There are some pieces writers put off finishing or even beginning in the first place. There are some entries in our diaries, our blogs, or even still inside our heads we just don’t look forward to completing because something strikes a nerve. The reason we feel compelled to write in the first place is when things hit close to home, but it never makes the sort of heart-twisting topics easier to tackle.
Where do I even begin?
A complete stranger, aged 31, died recently of a drug overdose. But he didn’t feel like a stranger to me, and the situation didn’t either. When Gleekland lost its highschool sweetheart, it brought me right back to losing my own seven years ago. Both men, full of so much goodness and so much left to give, were stopped short by a demon paired with the chemicals which fueled it.
I feel so strongly the loss of his loved ones. Even more strongly, I feel we are not educating our young population about drugs because we go about it from an abstinence stand point. “Drugs are bad. Don’t do them EVER! BECAUSE I SAID SO!”
Just like abstinence-only sex-ed programs, this doesn’t work. When you tell someone simply not to do something without educating them on what could happen if they do engage in said activity, you are essentially doing nothing. In fact, you might be peaking their interest.
I remember being nine years old, sitting in the classroom and listening to a local police officer talk to us in our [insert unmemorable time frame here] D.A.R.E. meeting. I can’t remember a single specific this now-defunct program told us, only that drugs and alcohol were not partners to tango with. I passed with a certificate. We all did.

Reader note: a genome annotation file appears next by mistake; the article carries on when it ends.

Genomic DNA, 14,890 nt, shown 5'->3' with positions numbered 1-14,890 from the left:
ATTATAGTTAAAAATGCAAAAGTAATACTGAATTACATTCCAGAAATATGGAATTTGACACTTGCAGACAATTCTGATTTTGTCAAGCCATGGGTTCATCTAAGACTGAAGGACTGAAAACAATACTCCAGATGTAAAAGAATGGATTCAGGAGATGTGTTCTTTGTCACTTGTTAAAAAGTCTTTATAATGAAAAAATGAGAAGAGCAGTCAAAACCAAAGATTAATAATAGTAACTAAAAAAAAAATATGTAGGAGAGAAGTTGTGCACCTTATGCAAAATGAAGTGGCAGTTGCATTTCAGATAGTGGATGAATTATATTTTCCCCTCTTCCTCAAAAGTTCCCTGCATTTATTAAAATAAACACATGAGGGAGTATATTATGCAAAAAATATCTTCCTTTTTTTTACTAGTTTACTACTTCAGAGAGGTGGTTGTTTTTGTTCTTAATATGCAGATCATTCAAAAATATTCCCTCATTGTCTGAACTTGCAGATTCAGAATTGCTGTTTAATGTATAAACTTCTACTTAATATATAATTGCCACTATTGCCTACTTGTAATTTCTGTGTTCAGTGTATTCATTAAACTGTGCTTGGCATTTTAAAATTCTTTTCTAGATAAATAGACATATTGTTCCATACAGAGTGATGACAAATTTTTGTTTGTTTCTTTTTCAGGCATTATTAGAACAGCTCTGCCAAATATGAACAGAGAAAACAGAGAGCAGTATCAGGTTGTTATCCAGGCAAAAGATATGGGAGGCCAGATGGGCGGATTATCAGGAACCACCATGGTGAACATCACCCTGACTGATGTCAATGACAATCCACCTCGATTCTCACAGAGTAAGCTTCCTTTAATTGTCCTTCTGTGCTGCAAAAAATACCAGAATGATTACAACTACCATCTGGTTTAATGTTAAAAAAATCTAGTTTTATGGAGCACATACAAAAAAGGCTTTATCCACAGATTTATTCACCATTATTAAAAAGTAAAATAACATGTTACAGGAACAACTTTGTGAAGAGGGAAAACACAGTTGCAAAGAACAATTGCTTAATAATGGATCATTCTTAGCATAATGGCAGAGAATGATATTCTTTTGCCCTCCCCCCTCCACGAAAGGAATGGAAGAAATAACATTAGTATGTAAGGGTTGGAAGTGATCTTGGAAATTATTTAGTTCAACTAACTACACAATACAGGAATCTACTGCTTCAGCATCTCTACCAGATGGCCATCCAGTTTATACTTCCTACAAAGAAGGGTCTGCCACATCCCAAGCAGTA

The problem is no one ever told us what would really happen. No one told us almost all of us would end up drinking on a socially-acceptable level. No one told us half of us would be users of some kind, whether recreationally or habitually. No one told us about the gaunt cheeks we would see on the faces of the people we loved, the frail bodies we would barely notice of people we once called our friends. No one told us our friends would really die, not just in a fake prom-night accident we were allowed to opt out of viewing. No one told us they would really leave us, and leave us forever; some in horrible, violent ways, some in peaceful, lonely ways. Most importantly, no one told us how much their loved ones would hurt when they were gone. No one told us how much we’d cry when we had to sit through another senseless wake. No one told us the things that mattered, the things that could have prevented us from making almost all of these fatal mistakes to begin with.
What does it take to make the powers-that-be realize abstinence-only education about drugs, about sex, about alcohol, about gambling, about weapons, about the hundreds of other things humans abuse is not working? More death?
We don’t need a war on drugs. We need an education worthy of the devastation these things can bring not just me or a TV star, but one worthy of the despair we have all felt after losing someone we loved because none of us was the wiser.
Let’s become the wiser. Let’s help our nieces and nephews and siblings and children and grandchildren understand. Let’s let them actually grow up, and grow up in a world with a little less tragedy… and a lot more information.